If you have an iPad that needs to be set up, they recommend these apps: “PCS Vocab,” “Art of Glow,” “My Talk,” “Neo Paul” and “Proloquo.”
2nd Grade Class Experiences Hatching Chicks!
by Mrs. McKeown’s Second Grade Class
the Lion Cubs, Tucson Country Day School
We had an awesome time hatching chicks in our classroom! It took 21 days in an incubator for the chicks to hatch. Each of us got to turn the eggs during the day so the chicks would develop properly and not stick to one side. We also had to make sure the temperature was 101-degrees in the incubator and keep water in it for humidity.
One chick hatched early. It was born on Sunday. The rest were born during the week. The final count was eight chicks!
When the chicks started cracking out, we heard chirping from the egg. We were lucky enough to see some of the chicks hatch! When the chicks come out of the eggs, they are wet and weak. They are born with soft down before their big feathers come in.
When we played with the chicks, some of them flapped their wings, and one even tried to fly out of the box! They stayed in a box with a light to keep them warm. They had food and water, and they played with each other. Some of us had to clean the box—it was messy, hard work!
We got to name the chicks: Big Foot (because he had big feet), Angel (she looked like an angel), Shadow, Sunny, Snowball, Alvin, Stormy, Marky, Cloudy and Lucky. (Some of the chicks had more than one name.)
The chicks stayed with us for almost two weeks before going to a friend’s chicken coop. We miss the chicks but certainly learned a lot!
No More Bullies!
by Reporter Stephanie Duarte, Nash Elementary
Have you ever been bullied? Bullying is a big problem in school and on the Internet. We need to find ways to help kids who are being bullied. Bullying is when someone uses harmful words or actions. Sometimes bullies pick on kids that look or act different. Other times kids are bullied because of their race or their religion. Bullying can make people feel bad about themselves and not like coming to school.
Bullying can be in the form of words or actions. Sometimes bullies say mean things about someone else. Bullies also spread rumors that are not true. Bullies write mean things about someone on the Internet, too.
We need to work together to stop bullies! Everyone should feel safe about going to school. We cannot ignore bullies anymore! Together we can stop bullying!
If you are being bullied or see someone being bullied here are some things you can do:
- Talk to an adult, like a teacher. Teachers are at school to keep you safe.
- Tell your mom or dad.
- If your friend is a bully ask them to stop.
- Make friends with people who are different.
Meon Lights It Up!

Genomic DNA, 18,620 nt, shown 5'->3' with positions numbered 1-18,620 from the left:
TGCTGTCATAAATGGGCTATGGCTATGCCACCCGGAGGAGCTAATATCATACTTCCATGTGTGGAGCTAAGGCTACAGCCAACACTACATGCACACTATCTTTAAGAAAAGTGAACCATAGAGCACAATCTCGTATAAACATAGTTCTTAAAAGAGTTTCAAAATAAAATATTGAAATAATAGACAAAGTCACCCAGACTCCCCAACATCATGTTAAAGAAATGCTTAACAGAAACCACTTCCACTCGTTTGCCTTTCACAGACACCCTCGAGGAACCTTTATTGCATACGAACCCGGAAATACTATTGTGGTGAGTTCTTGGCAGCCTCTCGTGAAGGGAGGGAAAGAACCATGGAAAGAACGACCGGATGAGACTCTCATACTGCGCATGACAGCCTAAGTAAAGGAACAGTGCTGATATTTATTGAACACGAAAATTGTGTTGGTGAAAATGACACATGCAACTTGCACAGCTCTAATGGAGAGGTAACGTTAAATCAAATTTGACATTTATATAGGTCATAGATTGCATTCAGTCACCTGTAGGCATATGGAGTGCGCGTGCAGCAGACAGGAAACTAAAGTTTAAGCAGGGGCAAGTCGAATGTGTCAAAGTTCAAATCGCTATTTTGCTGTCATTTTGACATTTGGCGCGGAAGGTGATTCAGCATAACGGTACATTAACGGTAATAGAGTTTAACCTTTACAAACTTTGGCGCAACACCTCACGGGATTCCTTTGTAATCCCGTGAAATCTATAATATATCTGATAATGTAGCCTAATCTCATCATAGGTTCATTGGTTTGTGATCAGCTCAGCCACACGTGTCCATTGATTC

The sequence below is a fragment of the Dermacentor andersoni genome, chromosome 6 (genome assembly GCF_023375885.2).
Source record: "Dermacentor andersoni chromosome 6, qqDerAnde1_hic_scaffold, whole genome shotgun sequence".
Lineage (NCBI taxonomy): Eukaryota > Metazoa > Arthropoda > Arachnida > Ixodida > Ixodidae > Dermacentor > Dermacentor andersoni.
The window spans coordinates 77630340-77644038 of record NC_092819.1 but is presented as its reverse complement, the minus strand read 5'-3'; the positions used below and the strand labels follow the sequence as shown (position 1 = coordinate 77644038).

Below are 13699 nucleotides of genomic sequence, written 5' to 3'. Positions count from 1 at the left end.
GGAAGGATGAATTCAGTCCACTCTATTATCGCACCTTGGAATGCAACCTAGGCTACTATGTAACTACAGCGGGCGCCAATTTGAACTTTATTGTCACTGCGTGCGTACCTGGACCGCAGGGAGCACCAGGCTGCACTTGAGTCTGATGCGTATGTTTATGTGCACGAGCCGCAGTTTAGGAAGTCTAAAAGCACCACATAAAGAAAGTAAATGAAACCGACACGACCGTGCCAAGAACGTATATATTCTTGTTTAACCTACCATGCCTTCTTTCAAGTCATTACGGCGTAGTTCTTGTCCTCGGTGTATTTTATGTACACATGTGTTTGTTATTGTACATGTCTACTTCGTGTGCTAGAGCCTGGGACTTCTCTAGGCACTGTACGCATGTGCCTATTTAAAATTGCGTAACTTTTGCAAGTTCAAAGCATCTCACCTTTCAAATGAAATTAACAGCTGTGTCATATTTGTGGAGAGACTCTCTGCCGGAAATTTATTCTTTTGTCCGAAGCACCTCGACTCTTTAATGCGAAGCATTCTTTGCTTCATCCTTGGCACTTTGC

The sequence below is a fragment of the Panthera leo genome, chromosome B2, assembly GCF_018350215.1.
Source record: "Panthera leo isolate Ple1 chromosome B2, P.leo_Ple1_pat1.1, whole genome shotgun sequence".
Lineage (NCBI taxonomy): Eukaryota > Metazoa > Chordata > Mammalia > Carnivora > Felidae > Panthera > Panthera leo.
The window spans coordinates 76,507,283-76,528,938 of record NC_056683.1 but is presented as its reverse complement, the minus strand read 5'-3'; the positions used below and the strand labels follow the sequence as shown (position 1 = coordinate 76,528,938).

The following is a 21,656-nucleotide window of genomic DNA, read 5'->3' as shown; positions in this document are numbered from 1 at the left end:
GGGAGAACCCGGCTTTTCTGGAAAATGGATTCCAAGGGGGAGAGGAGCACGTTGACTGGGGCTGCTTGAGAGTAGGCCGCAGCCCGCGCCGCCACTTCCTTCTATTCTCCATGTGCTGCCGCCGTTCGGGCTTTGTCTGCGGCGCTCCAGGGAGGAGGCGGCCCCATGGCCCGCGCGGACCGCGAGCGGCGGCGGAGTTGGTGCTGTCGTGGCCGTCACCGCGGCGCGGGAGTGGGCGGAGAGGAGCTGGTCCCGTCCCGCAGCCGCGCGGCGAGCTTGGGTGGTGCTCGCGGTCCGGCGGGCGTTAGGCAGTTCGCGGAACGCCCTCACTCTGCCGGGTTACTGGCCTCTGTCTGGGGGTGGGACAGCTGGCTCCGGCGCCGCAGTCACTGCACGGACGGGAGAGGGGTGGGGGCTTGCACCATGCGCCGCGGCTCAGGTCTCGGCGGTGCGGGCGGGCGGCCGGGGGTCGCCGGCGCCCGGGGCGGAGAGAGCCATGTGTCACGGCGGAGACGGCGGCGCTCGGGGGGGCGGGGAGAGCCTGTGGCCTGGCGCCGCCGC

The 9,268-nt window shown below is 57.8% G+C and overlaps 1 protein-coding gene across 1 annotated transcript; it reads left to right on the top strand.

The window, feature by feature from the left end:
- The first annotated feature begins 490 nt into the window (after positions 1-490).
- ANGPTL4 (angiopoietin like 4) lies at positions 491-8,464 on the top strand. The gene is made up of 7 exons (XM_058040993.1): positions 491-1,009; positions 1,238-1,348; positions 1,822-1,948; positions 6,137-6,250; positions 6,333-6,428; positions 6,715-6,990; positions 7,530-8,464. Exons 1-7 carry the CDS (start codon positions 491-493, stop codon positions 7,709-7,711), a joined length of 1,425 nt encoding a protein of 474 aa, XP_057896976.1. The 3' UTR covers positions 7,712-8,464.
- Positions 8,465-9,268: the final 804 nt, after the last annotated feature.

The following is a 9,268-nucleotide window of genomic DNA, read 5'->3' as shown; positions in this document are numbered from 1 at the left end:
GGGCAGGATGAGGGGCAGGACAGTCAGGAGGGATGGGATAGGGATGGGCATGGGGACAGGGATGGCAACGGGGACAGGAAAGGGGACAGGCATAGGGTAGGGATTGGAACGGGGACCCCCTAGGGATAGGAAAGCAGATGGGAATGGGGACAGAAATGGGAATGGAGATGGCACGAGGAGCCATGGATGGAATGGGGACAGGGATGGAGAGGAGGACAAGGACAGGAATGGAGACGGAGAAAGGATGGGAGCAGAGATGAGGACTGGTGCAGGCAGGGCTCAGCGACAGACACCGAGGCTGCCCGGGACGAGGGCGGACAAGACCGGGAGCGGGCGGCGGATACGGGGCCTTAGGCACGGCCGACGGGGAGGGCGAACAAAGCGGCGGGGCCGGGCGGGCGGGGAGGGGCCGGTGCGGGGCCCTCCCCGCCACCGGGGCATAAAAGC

by Ryan Puffer, Hollinger Elementary
I borrowed a new play set called “Meon Cars 2 Interactive Animation Studio” from the Bear Essential News. My cousin Jaylen and brother Branden took the animation studio for a spin. After a while, I got their feedback on the toy.
It lights up in a way that no other toy has before. I personally would recommend it because it’s an explosion of colors and creativity. It would be a mind-blower for kids, plus it’s affordable, too. It’d be the perfect toy for Christmas.
Jaylen feels this toy should be for people 5 and older because it has a lot of tiny pieces and has electrical wires. He adds Meon Cars 2 should be fun for everyone over 5. His favorite part is that it lights up. He also likes that you can customize it and draw a picture and make it light up.
Branden likes everything about it and says that it’d be awesome for kids 5 and up. I predict that “Meon Cars 2 Interactive Animation Studio” will be fun for the entire family, especially the kids.
Join a Swim Team!
by Reporter Tori Parks, Homeschool
Are you tired of looking for a good spring/summer activity? Look no further!
If you love to swim and you’re 4 to 18 years old, you should join a swim team! You can join even if you don’t know how to swim—coaches will teach you!
Swim team starts at the beginning of April and ends around the second week of July. Every weekday between these dates, you could exercise while having fun! It’s a blast!
Every Tuesday and Thursday in June and July, there are swim meets where you race against people from your own team and people from different teams in your age group.
You also can make lots of friends! And if that isn’t fun enough, you get colorful ribbons after every swim meet!
You can go to www.swimsaaa.org to see the different swim teams and check out which team you’d like to join!